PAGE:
This past weekend, President Obama said he will ask Congress for billions of dollars to help students learn computer science skills and prepare for jobs in a changing economy. The President’s 2017 budget will ask for $4 billion for grants to states and $100 million for competitive grants for school districts over the next three years. These grants will be used to teach computer science in elementary, middle and high schools.
As the President said in his weekly radio and internet address, "In the new economy, computer science isn't an optional skill. It's a basic skill, right along with the three R's." We couldn’t agree more. Computer science is no longer an obscure subject for “techies.” Today it’s used in almost every field, and 67% of computing jobs are outside the tech sector.
We’ve seen more and more districts and schools responding to the challenge to expose more students to computer science. One of those is the West Mifflin Area School District in Pittsburgh, PA, which is going to provide computer science curriculum to over 1000 students in grades 4 – 8 beginning this month.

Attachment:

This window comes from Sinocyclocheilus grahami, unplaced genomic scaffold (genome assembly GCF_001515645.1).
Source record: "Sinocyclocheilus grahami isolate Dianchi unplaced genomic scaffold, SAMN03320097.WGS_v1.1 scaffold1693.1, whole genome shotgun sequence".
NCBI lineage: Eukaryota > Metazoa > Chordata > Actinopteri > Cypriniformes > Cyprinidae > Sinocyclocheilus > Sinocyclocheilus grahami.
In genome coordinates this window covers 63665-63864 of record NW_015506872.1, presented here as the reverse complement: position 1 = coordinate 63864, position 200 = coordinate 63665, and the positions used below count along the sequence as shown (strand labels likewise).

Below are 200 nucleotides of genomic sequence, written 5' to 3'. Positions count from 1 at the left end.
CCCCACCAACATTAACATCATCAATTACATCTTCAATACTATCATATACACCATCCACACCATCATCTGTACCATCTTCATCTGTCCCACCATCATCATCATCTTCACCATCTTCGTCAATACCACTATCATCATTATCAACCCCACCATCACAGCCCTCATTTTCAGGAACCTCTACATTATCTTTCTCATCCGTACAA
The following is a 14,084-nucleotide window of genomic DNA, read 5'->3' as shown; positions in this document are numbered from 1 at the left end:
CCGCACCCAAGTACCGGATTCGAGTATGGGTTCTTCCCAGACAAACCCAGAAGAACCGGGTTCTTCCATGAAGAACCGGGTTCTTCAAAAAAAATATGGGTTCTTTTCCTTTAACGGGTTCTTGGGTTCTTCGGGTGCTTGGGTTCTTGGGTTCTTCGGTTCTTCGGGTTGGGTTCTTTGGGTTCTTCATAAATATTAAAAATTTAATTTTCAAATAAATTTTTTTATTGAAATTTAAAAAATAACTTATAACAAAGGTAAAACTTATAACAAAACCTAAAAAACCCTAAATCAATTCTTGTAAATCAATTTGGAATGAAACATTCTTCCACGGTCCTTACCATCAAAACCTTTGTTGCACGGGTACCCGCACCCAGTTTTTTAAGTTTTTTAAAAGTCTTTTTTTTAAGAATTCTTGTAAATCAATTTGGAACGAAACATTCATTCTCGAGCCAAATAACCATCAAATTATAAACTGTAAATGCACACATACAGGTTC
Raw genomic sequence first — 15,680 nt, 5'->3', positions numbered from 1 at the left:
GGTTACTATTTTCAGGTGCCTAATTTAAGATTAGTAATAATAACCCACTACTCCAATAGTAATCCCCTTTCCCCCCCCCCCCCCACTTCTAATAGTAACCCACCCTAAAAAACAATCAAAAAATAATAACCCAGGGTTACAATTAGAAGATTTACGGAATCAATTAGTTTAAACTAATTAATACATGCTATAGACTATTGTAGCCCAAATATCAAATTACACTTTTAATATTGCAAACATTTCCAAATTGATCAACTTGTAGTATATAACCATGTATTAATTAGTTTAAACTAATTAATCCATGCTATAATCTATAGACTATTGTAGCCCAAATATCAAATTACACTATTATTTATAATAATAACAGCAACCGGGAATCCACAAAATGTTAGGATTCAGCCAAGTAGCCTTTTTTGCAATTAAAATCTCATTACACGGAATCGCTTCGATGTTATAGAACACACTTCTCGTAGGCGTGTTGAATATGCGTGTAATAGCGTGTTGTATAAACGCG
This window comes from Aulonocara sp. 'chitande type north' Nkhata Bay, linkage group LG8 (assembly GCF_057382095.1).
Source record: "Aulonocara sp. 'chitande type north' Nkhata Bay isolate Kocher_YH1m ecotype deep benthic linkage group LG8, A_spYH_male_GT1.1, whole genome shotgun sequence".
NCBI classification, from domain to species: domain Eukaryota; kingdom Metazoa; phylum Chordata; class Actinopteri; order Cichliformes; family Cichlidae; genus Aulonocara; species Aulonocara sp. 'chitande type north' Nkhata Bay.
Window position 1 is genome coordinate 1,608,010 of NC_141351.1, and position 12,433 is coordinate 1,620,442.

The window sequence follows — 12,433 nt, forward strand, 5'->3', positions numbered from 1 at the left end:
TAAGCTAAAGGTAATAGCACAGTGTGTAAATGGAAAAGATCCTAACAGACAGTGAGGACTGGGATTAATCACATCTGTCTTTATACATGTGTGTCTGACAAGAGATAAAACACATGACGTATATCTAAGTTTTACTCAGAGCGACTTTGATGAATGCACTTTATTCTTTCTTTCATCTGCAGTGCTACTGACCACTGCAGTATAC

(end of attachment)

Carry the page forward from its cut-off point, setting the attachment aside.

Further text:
West Mifflin saw the need for computer science education across all grade levels, and took action. The launch coincides with a time when computer science jobs are growing but the number of computer science students is shrinking. According to the U.S. Bureau of Labor Statistics, there were 586,982 open computing jobs in the U.S. in 2015. However, there were only 38,175 computer science graduates in 2014.
But computer science education is about more than just having computers in your classroom. It’s about preparing students for college and career success by teaching them critical 21st century skills like problem solving, data analysis, critical thinking, creative thinking, and computational thinking skills. If you’re looking to implement a computer science program in your school, look for a curriculum that:
Posted on February 04, 2016 in Announcements by LeeAnn Baronett : 0 Comments